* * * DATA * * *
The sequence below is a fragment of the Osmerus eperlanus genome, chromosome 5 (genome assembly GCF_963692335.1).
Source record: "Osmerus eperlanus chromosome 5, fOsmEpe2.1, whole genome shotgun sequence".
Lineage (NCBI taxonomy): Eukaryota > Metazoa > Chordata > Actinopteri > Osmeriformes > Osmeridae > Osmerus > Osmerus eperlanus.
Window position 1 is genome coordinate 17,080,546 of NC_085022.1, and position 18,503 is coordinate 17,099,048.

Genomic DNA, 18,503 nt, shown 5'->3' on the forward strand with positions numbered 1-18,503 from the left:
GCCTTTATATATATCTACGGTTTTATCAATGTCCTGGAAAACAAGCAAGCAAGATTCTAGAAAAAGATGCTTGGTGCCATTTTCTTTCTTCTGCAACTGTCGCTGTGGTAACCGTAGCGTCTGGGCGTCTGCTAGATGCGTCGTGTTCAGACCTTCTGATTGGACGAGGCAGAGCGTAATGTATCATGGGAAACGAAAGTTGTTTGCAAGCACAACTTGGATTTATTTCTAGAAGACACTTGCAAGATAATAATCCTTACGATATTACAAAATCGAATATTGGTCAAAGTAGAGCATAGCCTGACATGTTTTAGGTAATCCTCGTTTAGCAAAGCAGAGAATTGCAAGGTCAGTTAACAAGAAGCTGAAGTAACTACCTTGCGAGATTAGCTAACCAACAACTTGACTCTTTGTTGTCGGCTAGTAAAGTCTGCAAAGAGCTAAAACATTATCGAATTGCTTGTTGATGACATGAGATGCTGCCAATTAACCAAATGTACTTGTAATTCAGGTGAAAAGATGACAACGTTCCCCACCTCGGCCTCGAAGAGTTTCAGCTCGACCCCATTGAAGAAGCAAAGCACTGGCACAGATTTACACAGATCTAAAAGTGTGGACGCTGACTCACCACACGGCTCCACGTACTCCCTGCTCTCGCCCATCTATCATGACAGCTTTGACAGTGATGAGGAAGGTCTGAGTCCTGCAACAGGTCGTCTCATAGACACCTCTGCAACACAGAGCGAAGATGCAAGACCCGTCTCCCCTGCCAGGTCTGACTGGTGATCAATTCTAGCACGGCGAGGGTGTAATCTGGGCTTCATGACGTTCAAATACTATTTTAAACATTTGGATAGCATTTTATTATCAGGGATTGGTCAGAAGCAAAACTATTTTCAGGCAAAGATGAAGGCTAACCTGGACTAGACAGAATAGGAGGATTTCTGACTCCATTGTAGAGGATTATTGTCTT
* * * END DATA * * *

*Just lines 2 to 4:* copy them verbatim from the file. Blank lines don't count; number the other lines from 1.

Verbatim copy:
Source record: "Osmerus eperlanus chromosome 5, fOsmEpe2.1, whole genome shotgun sequence".
Lineage (NCBI taxonomy): Eukaryota > Metazoa > Chordata > Actinopteri > Osmeriformes > Osmeridae > Osmerus > Osmerus eperlanus.
Window position 1 is genome coordinate 17,080,546 of NC_085022.1, and position 18,503 is coordinate 17,099,048.